Is the Turnbull government’s $1.1 billion innovation statement just a cash-splash for votes? An in-depth look at the support for incubators and accelerators


This is the second article in a series where CapitalPitch co-founder Jeremy Liddle will explore different aspects of the government’s innovation statement and the potential impact they will have. You can read the first article here.

The innovation, startup and investment community rejoiced in December 2015 when our new prime minister chose to make the statement about innovation and science the first priority policy decision of his tenure.

Fast forward to May 2016, with an impending election, we must ask the question of our government: “Are you investing public money based on sound decisions for the future prosperity of Australia or are you buying media opportunities and votes?”

Let’s look at the support for the 21st century investment and education vehicles that have, in many other economies around the world, produced game-changing technology and startups like Airbnb, Dropbox and Stripe.

There was no additional announcement about this in the budget but let’s hope that there is real action on this.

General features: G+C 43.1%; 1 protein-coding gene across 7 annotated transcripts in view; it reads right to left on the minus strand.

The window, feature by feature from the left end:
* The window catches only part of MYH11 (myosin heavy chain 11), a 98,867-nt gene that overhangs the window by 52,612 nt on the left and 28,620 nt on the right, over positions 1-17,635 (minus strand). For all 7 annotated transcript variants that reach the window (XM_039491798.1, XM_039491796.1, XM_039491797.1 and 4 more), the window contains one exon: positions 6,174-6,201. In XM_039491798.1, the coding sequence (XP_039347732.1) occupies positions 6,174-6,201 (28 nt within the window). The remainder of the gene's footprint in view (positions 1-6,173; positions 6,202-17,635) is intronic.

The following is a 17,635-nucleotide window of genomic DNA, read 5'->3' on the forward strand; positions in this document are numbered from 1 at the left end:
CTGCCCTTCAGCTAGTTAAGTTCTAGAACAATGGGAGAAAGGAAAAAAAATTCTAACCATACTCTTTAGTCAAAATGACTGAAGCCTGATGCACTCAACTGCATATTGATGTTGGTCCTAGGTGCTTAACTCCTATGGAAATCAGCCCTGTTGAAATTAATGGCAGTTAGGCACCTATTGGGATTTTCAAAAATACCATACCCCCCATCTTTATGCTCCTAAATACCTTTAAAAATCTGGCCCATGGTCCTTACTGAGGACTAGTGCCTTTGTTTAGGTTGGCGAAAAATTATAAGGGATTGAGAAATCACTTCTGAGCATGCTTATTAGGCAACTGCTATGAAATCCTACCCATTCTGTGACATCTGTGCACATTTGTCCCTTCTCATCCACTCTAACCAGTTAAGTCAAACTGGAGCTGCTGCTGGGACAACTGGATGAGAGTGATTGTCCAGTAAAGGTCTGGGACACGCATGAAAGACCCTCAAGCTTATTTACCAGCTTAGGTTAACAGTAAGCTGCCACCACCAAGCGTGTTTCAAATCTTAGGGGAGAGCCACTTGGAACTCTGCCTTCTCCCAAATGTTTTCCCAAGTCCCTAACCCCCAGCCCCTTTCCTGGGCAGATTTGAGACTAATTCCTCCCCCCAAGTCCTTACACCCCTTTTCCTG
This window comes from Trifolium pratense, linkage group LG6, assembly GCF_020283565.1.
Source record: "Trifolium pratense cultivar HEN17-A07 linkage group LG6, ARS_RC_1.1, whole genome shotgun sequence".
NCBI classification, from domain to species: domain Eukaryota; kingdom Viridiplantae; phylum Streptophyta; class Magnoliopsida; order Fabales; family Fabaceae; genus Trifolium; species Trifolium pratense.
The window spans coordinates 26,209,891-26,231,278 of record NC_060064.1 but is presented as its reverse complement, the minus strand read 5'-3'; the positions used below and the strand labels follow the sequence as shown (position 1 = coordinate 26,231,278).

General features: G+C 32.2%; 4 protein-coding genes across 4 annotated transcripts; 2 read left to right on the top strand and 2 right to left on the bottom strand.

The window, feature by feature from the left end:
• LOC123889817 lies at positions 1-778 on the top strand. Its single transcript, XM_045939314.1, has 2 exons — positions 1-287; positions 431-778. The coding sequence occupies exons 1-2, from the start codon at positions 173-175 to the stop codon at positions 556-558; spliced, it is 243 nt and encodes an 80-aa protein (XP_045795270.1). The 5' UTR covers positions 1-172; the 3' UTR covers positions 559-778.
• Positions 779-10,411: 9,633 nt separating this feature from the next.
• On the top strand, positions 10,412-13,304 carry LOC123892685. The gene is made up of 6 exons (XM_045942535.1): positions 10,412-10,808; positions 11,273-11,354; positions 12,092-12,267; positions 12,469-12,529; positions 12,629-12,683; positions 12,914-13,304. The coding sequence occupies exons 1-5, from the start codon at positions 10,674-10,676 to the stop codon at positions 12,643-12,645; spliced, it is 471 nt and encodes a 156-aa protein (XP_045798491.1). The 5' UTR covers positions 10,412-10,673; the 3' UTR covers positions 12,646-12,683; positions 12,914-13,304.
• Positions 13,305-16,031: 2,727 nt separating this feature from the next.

“Supporting startups through incubators and accelerators” states that:

“The Incubator Support Programme will offer competitive matched funding to support the development of new incubators and accelerators in regions or sectoral areas with high innovation potential and to boost the effectiveness of high performing incubators including support to expand their services and engage a commercialisation adviser to help them access other government services and programmes.”

There is also access to research and technical talent and an online innovation network.”

The government has committed, out of $1.1 billion, $8 million to this sector.

In comparison to countries such as Israel, Singapore and New Zealand, this commitment is lacklustre to say the least. The government needs to be looking at significantly more investment for program operational expenditure and matched funding for alumni of the programs with a focus on the programs creating innovative startups that are scaling up and creating jobs.

Incubators and accelerators like ATP innovations, Pollenizer, Startmate, Springboard Enterprises, BlueChilli, Muru-D, iLab and River City Labs have seen thousands of investors, mentors, program managers and founders invest time and money into supporting startups that will commercialise Australia’s innovation.